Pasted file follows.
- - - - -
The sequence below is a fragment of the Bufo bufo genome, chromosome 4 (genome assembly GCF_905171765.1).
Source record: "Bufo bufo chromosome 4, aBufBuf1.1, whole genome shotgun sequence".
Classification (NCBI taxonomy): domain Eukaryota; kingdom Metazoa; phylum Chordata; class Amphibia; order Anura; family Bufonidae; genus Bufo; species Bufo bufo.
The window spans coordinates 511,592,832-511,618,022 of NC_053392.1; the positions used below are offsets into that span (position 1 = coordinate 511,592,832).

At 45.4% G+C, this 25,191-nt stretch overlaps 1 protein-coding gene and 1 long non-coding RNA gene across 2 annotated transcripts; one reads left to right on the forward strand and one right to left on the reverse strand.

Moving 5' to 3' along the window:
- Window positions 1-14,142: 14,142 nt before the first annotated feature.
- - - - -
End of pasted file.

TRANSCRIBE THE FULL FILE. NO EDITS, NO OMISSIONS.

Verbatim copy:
The sequence below is a fragment of the Bufo bufo genome, chromosome 4 (genome assembly GCF_905171765.1).
Source record: "Bufo bufo chromosome 4, aBufBuf1.1, whole genome shotgun sequence".
Classification (NCBI taxonomy): domain Eukaryota; kingdom Metazoa; phylum Chordata; class Amphibia; order Anura; family Bufonidae; genus Bufo; species Bufo bufo.
The window spans coordinates 511,592,832-511,618,022 of NC_053392.1; the positions used below are offsets into that span (position 1 = coordinate 511,592,832).

At 45.4% G+C, this 25,191-nt stretch overlaps 1 protein-coding gene and 1 long non-coding RNA gene across 2 annotated transcripts; one reads left to right on the forward strand and one right to left on the reverse strand.

Moving 5' to 3' along the window:
- Window positions 1-14,142: 14,142 nt before the first annotated feature.